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Raeul óis Nasedmunfa
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Rules of the Partitive
This public article was written by argyle, and last updated on 6 Jul 2016, 17:06.

[comments] Menu 1. In form 2. In function The partitive (nasedmunfa in Edievian) is governed by the preposition no. The Edievian partitive is used, as its name suggests, to mark the division of or portion of a noun.

[top]In form

The partitive preposition no, like all prepositions, inflects if a pronoun is its object or if the following word is the definite article. Etymologically, no is derived from the inalienable genitive preposition o . The first written uses of the partitive (from the mid 1600s) were just o doubled, appearing in text as on o or un u, and eventually being reanalyzed as o no or u nu.

The inflection of no is:

SWind element (gender/class)PUnknown code
1First person (person)
speaker, signer, etc; I
nocnuam
2Second person (person)
addressee (you)
notnuab
3Third person (person)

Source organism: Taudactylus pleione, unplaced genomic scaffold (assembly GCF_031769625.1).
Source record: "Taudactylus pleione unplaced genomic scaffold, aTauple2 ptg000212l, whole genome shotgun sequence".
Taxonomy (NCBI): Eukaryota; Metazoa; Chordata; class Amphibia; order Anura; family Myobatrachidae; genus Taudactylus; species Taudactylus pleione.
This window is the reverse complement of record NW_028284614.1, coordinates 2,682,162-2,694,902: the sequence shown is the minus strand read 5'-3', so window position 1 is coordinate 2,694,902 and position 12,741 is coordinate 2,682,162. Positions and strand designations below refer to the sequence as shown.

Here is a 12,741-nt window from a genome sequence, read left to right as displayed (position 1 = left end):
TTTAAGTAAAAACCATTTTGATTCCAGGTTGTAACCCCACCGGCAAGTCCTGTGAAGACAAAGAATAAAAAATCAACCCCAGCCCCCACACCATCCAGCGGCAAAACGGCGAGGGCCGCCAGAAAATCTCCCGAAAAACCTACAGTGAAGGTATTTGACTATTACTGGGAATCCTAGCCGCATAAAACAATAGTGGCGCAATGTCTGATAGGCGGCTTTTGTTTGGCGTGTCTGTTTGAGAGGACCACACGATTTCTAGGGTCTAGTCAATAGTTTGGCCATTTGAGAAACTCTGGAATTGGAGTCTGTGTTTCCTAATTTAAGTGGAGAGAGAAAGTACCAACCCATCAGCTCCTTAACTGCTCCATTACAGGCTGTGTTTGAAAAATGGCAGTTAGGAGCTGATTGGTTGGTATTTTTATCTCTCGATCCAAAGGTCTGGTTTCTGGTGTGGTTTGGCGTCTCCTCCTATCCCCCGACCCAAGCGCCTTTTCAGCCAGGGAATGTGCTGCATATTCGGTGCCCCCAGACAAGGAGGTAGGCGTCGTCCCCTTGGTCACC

neither speaker nor addressee
.ANAnimate (gender/class)
alive, moving
nolnui
3Third person (person)
neither speaker nor addressee
.INANInanimate (gender/class)
inanimate, sessile
nonnuin
REFLReflexive (valency)
argument acts on itself
nornur
DEFDefinite
"the"
nóisnúis

[top]In function

The partitive has two main uses in modern Edievian: portions and time.

Portions
When referring to portions of a set, the partitive is used:

  • nóis ores - some of the rice
  • nu túid - some people


Referring to a number of items of a set, the partitive is also used:

  • caen cam no mansiáf - three men of the team
  • tií méic núis méic lis baoman sig - two of the dogs that I own


The partitive is distinct from the genitive when dealing with portions of a set. The distinction is drawn between portions of a set versus parts of a whole. The partitive rules portions of set; the set may not be one entity but it is being referred to as one. The genitive instead governs parts of a whole. Compare the following two phrases:

  • Cecol úis aftu
  • Cecol núis aftu


The first, cecol úis aftu, is a genitive phrase, meaning "wheels of the cars". This refers specifically to wheels of aforementioned cars. The second, cecol núis aftu, is partitive, meaning "wheels of (some of) the cars". This is referring to the wheels of just some of the cars being discussed, not all of them.

Time
Telling time in Edievian also uses the partitive, though more so out of fossilized phrasing than semantics. The basic structure is such:

[minutes] nóis/núis [hour]

For 1 am or 1 pm, nóis is used. For all other hours, núis is used. Some examples:

TimeSpoken
1:45leimnáig nóis nao
12:17imsad núis imtií
5:32caenim núis náig
8:59nagiímcab núis adaet


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